In most of the CALPHAD-type assessments, the Gibbs energy of the formation of thermal vacancies has been given as a constant value, which has no dependency on crystal structure and element types. For example, in the literature the values 0,^{10}^{)} +30*T*,^{11}^{)} +0.2*RT*,^{12}^{)} +2.3*RT*^{7}^{)} are used, where *R* is the gas constant and *T* is temperature in Kelvin. Thus, previous thermodynamic analysis^{7}^{,}^{10}^{–}^{12}^{)} are insufficient to describe accurately the effect of thermal vacancies in solids. The purpose of this study is to provide a formulation of the thermal vacancies in solids for the CALPHAD method.

2. Gibbs Energy with Thermal Vacancy

2.1 Gibbs energy of pure elements with thermal vacancy
In this study we considered the thermal vacancy in the substitutional solid solution^{2}^{)} as

\begin{equation} (\text{A},\text{Va})_{p}, \end{equation} | (1) |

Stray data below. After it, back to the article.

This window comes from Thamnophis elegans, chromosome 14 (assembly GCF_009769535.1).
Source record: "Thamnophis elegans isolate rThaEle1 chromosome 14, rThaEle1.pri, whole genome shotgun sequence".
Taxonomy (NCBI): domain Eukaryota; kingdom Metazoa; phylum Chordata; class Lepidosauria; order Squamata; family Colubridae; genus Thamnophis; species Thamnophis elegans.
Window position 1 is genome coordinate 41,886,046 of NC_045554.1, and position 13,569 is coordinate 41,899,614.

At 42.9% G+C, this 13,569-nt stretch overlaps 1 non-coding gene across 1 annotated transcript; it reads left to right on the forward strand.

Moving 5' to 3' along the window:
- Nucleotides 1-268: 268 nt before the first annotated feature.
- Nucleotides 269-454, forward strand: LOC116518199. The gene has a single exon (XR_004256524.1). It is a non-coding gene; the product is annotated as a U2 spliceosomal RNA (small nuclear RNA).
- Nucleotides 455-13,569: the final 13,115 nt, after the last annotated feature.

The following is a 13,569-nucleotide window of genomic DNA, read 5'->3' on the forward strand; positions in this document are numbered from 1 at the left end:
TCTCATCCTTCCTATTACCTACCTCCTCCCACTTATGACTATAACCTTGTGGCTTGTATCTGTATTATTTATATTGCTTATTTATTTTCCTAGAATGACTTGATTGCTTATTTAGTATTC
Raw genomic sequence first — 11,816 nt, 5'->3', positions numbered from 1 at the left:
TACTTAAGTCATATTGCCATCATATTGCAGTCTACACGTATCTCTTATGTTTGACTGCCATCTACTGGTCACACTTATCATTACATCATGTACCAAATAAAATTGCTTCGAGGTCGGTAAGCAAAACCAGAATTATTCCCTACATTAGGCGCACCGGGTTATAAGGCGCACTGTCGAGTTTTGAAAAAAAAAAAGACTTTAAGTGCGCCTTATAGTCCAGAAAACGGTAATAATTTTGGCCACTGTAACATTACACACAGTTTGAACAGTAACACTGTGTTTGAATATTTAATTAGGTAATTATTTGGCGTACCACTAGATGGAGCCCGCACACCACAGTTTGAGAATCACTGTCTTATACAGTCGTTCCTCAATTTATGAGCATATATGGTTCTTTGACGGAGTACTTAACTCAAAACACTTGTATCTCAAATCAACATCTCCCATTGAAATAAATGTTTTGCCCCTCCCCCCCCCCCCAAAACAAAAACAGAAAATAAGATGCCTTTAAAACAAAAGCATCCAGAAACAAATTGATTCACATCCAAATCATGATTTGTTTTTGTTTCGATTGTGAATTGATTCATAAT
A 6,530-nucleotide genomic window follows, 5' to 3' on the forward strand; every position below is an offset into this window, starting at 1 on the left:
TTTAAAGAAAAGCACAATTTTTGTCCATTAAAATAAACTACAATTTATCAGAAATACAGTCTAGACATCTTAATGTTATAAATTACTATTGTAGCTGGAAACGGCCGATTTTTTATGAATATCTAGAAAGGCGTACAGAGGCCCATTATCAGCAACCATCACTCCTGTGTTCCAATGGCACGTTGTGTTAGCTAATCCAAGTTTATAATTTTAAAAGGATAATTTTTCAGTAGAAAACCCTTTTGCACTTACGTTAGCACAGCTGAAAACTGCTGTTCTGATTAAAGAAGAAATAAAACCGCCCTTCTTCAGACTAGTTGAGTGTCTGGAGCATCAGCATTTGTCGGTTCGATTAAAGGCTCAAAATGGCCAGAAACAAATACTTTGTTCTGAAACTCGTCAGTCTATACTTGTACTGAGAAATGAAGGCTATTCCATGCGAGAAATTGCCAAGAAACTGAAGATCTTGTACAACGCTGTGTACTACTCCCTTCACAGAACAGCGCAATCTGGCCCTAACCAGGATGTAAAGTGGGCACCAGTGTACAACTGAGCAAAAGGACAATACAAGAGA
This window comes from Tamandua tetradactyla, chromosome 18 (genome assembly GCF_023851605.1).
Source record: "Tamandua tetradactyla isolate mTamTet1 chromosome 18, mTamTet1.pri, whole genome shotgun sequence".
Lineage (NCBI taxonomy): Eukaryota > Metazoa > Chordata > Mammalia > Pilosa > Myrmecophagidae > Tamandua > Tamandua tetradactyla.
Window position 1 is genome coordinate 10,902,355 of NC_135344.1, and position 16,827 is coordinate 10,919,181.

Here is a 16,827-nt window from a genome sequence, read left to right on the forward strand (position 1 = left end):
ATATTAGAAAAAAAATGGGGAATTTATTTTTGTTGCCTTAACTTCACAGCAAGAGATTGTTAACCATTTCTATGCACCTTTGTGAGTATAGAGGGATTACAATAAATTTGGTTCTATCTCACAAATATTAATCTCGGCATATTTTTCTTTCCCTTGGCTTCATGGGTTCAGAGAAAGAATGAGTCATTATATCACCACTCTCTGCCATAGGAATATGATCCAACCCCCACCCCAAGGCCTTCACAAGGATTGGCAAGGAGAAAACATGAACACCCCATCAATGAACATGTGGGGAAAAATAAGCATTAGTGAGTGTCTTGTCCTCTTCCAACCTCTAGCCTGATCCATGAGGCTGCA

\begin{equation} G_{\text{m}} = \frac{1}{1 - y_{\text{Va}}}\left[ \begin{array}{l} y_{\text{Va}}{}^{0}G_{\text{m}}^{\text{Va}} + (1 - y_{\text{Va}}){}^{0}G_{\text{m}}^{\text{A}} \\ {}+{} RT\left\{ (1 - y_{\text{Va}})\ln (1 - y_{\text{Va}})+ y_{\text{Va}}\ln y_{\text{Va}} \right\}\\ {}+{} (1 - y_{\text{Va}})y_{\text{Va}}\displaystyle\sum_{k = 0}(1 - 2y_{\text{Va}})^{k} L_{\text{A,Va}}^{(k)} \end{array} \right], \end{equation} | (2) |

\begin{align} \frac{dG_{\text{m}}}{dy_{\text{Va}}} &= \frac{1}{(1 - y_{\text{Va}})^{2}}{}^{0}G_{\text{m}}^{\text{Va}} + RT\frac{1}{(1 - y_{\text{Va}})^{2}}\ln y_{\text{Va}} \\ &\quad+ \sum_{k = 0}\left(1 - \frac{2y_{\text{Va}}k}{1 - 2y_{\text{Va}}}\right)(1 - 2y_{\text{Va}})^{k} L_{\text{A,Va}}^{(k)}. \end{align} | (3) |

\begin{equation} y_{\text{Va}} = \exp \left(-\frac{{}^{0}G_{\text{m}}^{\text{Va}}}{RT}\right). \end{equation} | (4) |

\begin{equation} \Delta G_{\text{m}} = RT\ln \left[1 - \exp\left(-\frac{{}^{0}G_{\text{m}}^{\text{Va}}}{RT}\right)\right]. \end{equation} | (5) |

\begin{equation} y_{\text{Va}} = \exp \left(-\frac{\displaystyle{}^{0}G_{\text{m}}^{\text{Va}} + \sum L_{\text{A,Va}}^{(k)}}{RT}\right). \end{equation} | (6) |

\begin{equation} y_{\text{Va}} = \exp\left(-\frac{{}^{0}G_{\text{m}}^{\text{Va}} + L_{\text{A,Va}}^{(0)}}{RT}\right). \end{equation} | (7) |